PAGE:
This high level of retention is another key characteristic of Farrers; the firm takes on 10 trainees every year and many will stay for a very long time, which plays into its stable and consistent identity. “We are very sure of who we are as a firm,” Anthony expounds. “We have a very clear strategy, to maintain and grow our position as a pre-eminent independent London law firm.”

If you are straight out of university the firm will be interested in you, but equally if you have had a completely different career it is also keen to see what you have got to offer.

Farrers manages to maintain this retention rate by offering trainees the opportunity to work at the top of their game in a broad selection of practice areas – just one of the ways the firm particularly stands out from its competitors, as Anthony highlights: “At Farrers you will get the breadth of training to make a better – and wider – choice of where to qualify. When you do qualify, nearly all of our teams are top ranked in the legal directories, so they are excellent at what they do and have fantastic clients. There aren’t that many firms that have the same breadth to the same standard.”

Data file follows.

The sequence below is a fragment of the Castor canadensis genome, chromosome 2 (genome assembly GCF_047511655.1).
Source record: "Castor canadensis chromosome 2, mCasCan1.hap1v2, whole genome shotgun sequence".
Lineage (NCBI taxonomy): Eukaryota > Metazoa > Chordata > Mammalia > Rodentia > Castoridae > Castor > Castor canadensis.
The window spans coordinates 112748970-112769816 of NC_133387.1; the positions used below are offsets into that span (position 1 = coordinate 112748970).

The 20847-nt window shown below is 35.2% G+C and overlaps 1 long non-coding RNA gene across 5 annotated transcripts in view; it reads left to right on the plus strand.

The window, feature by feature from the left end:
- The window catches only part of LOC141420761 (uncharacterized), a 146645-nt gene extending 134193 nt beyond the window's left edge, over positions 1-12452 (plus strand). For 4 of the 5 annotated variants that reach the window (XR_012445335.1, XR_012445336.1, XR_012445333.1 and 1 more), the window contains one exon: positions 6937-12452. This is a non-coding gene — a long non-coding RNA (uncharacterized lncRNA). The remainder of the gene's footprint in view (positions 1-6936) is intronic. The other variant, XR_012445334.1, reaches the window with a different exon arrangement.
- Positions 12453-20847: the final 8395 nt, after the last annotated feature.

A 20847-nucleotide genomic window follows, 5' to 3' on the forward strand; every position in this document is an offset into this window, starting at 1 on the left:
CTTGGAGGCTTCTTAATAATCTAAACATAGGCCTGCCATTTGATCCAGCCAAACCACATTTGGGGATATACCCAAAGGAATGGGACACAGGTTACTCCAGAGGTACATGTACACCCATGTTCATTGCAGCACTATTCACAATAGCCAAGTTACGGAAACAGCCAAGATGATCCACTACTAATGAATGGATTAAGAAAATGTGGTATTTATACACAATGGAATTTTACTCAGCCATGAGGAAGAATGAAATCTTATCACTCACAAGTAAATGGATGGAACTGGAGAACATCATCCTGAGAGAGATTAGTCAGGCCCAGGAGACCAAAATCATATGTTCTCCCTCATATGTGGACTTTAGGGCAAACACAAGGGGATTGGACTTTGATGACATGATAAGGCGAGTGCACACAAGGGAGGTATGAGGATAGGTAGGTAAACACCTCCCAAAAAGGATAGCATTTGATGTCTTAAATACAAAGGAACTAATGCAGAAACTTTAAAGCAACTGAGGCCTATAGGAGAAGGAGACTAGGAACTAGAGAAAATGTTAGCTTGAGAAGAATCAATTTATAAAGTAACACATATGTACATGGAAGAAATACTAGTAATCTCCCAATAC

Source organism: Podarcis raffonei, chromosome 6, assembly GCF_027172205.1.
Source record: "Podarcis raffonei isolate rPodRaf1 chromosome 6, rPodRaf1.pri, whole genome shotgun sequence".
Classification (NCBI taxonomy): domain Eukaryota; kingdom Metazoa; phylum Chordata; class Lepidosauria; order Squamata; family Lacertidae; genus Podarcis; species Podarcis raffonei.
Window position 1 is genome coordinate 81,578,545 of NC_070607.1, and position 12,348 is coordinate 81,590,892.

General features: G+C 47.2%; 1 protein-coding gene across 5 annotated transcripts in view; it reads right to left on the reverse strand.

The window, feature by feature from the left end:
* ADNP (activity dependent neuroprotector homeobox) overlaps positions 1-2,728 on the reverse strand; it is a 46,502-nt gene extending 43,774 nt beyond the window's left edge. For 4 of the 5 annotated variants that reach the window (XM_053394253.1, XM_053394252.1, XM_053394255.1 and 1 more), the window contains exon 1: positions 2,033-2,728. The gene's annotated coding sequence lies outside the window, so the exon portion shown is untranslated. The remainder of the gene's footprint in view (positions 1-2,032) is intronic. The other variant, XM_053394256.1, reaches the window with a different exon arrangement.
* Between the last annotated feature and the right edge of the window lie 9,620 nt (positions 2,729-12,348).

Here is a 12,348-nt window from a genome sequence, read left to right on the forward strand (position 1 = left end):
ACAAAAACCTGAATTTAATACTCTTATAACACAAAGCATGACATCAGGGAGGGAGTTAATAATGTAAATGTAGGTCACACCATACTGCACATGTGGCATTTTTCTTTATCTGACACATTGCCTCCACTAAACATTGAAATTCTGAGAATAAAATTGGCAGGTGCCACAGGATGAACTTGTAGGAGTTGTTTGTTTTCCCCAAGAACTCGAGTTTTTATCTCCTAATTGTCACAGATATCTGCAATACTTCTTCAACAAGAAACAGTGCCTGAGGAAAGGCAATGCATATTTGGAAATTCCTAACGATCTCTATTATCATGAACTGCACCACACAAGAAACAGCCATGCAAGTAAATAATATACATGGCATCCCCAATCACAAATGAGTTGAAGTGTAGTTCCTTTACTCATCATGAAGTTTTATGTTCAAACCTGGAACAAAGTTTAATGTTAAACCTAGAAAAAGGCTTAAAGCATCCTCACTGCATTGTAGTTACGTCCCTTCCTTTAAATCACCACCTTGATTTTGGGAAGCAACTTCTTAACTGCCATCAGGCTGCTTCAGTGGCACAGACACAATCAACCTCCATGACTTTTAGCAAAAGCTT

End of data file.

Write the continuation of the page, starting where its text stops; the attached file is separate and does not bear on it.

For a firm that has been so successful for so long, establishing and maintaining a consistent identity has been incredibly important and will continue to be so in the future, as Claire sums up: “We know who we are, we like who we are and we will carry on doing what we do best. Although we are continually evolving and moving with the times, it is really important to us to stay true to our values. Any new idea needs to be true to our vision and culture; if it isn’t, then it won’t happen. Keeping the sense of who we are while looking to the future and being proactive is the reason why the firm has been around for so long. Simply put, it’s a great place to work!”

By James Lilford

Best Trainer – Medium City Firm:

The work environment is brilliant, with a truly collegiate feel. It strikes the right balance between efficiency, hard work and support.